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20170616

Aasmah Mir explores the short and long term impact of abortion on men.

How are men affected by abortion? There are around 200,000 legal abortions carried out in England, Scotland and Wales every year and it's estimated that 1 in 3 women will have a termination at some point in their lifetime. Women are offered support and counselling through the process - but do we do enough to help the many men affected by the experience?

Aasmah Mir talks to men who have gone through the experience and to women about how they feel men cope with abortion. She hears from abortion service providers about the current process, academics about the limited research conducted into the impact abortion has on men, and experts working in the field of relationship counselling.

Fifty years after abortion was decriminalised in most of the UK, Aasmah discovers there's still a lot of stigma around it and the experience of men is often a closed topic. One man, who has supported three partners through terminations, tells Aasmah, "'I've not spoken to anybody about this ever. I did bring it up once recently but people just seem to want to sweep it under the carpet with me. They were embarrassed that I brought it up. It's a taboo. You can't really talk about it."

US psychologist Michael Simon says, for some men, the experience can have a serious long term impact on how they deal in particular with sex and relationships.

But others don't feel men should be offered any extra support at all. UK newspaper columnist Sarah Ditum says, "The more you involve men, the more you take the focus away from women. You're suddenly allowing this other person in, who in a physical sense is very much the junior partner in the whole baby making process."

A Made in Manchester production for BBC Radio 4.

20170616

Aasmah Mir explores the short and long term impact of abortion on men.

How are men affected by abortion? There are around 200,000 legal abortions carried out in England, Scotland and Wales every year and it's estimated that 1 in 3 women will have a termination at some point in their lifetime. Women are offered support and counselling through the process - but do we do enough to help the many men affected by the experience?

Aasmah Mir talks to men who have gone through the experience and to women about how they feel men cope with abortion. She hears from abortion service providers about the current process, academics about the limited research conducted into the impact abortion has on men, and experts working in the field of relationship counselling.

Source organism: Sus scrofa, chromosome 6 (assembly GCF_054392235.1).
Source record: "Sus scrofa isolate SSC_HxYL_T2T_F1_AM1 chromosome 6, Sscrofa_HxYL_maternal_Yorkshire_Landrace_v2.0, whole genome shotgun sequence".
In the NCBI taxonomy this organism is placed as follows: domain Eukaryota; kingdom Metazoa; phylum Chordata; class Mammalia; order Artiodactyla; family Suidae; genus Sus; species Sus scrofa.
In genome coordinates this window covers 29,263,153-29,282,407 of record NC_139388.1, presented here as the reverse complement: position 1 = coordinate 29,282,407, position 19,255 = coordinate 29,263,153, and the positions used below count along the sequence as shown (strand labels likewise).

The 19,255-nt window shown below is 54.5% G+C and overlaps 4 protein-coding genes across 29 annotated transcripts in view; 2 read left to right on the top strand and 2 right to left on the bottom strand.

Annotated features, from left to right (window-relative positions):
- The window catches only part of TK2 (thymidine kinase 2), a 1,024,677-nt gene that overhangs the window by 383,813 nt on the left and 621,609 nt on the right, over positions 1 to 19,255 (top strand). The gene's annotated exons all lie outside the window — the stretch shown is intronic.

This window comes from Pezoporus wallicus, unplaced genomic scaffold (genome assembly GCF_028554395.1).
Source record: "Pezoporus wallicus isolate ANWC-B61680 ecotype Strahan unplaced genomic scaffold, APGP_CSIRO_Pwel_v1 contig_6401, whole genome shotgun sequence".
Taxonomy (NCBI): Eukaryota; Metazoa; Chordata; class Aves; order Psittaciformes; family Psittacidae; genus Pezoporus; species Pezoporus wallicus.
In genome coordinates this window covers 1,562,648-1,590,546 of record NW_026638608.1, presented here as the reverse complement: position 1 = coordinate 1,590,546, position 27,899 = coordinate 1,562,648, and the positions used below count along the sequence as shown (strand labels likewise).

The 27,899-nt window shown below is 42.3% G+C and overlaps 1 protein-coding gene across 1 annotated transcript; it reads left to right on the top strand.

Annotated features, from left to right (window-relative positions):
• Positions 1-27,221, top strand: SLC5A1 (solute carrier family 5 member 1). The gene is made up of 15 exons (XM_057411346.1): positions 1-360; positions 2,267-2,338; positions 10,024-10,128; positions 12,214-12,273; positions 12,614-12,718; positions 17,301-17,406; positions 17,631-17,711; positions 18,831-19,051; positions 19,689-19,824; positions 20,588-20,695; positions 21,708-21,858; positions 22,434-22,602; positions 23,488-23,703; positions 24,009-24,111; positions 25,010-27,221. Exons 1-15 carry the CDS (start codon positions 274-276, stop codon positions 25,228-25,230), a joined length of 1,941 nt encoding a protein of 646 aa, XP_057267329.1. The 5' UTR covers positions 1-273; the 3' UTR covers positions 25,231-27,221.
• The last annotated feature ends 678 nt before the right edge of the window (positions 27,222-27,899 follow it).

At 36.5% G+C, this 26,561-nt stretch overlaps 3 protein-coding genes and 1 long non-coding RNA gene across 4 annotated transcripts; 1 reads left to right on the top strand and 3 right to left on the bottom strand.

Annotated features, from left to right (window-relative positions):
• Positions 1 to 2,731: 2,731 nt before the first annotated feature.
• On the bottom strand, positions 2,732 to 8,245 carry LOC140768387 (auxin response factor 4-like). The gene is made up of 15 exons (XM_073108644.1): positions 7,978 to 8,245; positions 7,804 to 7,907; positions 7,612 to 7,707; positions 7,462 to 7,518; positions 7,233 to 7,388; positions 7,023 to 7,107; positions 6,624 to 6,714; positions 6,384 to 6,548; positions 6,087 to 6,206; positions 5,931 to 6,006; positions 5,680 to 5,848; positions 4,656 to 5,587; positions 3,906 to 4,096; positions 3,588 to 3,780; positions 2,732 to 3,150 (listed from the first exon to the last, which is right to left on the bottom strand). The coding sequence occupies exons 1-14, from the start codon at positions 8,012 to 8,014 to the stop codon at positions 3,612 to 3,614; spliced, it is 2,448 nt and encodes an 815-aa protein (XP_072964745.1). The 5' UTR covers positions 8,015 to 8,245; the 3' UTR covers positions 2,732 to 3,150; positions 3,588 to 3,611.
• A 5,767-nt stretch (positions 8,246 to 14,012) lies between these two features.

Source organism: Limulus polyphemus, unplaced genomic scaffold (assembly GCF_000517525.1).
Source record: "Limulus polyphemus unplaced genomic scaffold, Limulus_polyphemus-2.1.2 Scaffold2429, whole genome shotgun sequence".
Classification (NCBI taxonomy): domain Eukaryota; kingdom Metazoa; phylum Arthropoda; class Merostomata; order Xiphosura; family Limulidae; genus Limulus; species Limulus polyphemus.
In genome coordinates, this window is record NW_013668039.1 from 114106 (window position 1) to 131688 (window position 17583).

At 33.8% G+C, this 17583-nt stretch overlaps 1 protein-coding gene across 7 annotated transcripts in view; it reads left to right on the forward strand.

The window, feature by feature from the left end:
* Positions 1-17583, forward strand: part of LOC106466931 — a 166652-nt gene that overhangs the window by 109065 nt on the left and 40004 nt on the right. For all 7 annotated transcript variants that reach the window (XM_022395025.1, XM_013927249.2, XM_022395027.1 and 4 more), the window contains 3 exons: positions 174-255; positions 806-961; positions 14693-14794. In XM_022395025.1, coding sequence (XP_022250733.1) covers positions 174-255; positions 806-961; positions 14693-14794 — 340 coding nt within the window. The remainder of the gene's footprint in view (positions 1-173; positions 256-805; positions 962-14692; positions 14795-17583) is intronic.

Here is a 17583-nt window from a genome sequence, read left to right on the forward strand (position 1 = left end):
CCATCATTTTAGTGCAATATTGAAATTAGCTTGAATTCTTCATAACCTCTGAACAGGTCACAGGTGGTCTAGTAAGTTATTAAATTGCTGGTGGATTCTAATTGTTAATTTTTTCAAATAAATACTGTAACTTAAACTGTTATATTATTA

Fifty years after abortion was decriminalised in most of the UK, Aasmah discovers there's still a lot of stigma around it and the experience of men is often a closed topic. One man, who has supported three partners through terminations, tells Aasmah, "'I've not spoken to anybody about this ever. I did bring it up once recently but people just seem to want to sweep it under the carpet with me. They were embarrassed that I brought it up. It's a taboo. You can't really talk about it."

US psychologist Michael Simon says, for some men, the experience can have a serious long term impact on how they deal in particular with sex and relationships.

But others don't feel men should be offered any extra support at all. UK newspaper columnist Sarah Ditum says, "The more you involve men, the more you take the focus away from women. You're suddenly allowing this other person in, who in a physical sense is very much the junior partner in the whole baby making process."

A Made in Manchester production for BBC Radio 4.

20171009

Aasmah Mir explores the short and long term impact of abortion on men.

How are men affected by abortion? There are around 200,000 legal abortions carried out in England, Scotland and Wales every year and it's estimated that 1 in 3 women will have a termination at some point in their lifetime. Women are offered support and counselling through the process - but do we do enough to help the many men affected by the experience?

Aasmah Mir talks to men who have gone through the experience and to women about how they feel men cope with abortion. She hears from abortion service providers about the current process, academics about the limited research conducted into the impact abortion has on men, and experts working in the field of relationship counselling.

Fifty years after abortion was decriminalised in most of the UK, Aasmah discovers there's still a lot of stigma around it and the experience of men is often a closed topic. One man, who has supported three partners through terminations, tells Aasmah, "'I've not spoken to anybody about this ever. I did bring it up once recently but people just seem to want to sweep it under the carpet with me. They were embarrassed that I brought it up. It's a taboo. You can't really talk about it."

US psychologist Michael Simon says, for some men, the experience can have a serious long term impact on how they deal in particular with sex and relationships.

But others don't feel men should be offered any extra support at all. UK newspaper columnist Sarah Ditum says, "The more you involve men, the more you take the focus away from women. You're suddenly allowing this other person in, who in a physical sense is very much the junior partner in the whole baby making process."

A Made in Manchester production for BBC Radio 4.